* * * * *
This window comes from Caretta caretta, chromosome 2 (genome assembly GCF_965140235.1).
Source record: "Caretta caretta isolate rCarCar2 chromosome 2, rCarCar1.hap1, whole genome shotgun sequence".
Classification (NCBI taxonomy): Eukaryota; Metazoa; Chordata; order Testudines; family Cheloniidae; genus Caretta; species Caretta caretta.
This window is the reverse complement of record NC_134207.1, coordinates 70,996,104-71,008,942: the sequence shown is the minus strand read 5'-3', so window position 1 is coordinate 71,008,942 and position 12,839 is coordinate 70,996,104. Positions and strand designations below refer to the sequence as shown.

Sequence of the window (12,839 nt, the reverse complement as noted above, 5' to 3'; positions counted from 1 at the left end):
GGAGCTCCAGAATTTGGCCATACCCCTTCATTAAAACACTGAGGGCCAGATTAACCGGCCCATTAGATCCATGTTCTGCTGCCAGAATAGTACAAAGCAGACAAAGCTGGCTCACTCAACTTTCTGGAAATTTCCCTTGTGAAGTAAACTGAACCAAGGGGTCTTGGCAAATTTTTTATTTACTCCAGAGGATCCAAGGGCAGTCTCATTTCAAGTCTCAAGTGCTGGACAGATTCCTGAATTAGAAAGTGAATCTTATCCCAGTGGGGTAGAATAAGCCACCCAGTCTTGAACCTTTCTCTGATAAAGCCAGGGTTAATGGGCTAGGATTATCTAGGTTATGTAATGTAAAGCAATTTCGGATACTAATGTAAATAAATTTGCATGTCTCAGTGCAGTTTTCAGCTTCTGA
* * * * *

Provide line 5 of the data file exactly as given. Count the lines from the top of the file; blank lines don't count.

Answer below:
Sequence of the window (12,839 nt, the reverse complement as noted above, 5' to 3'; positions counted from 1 at the left end):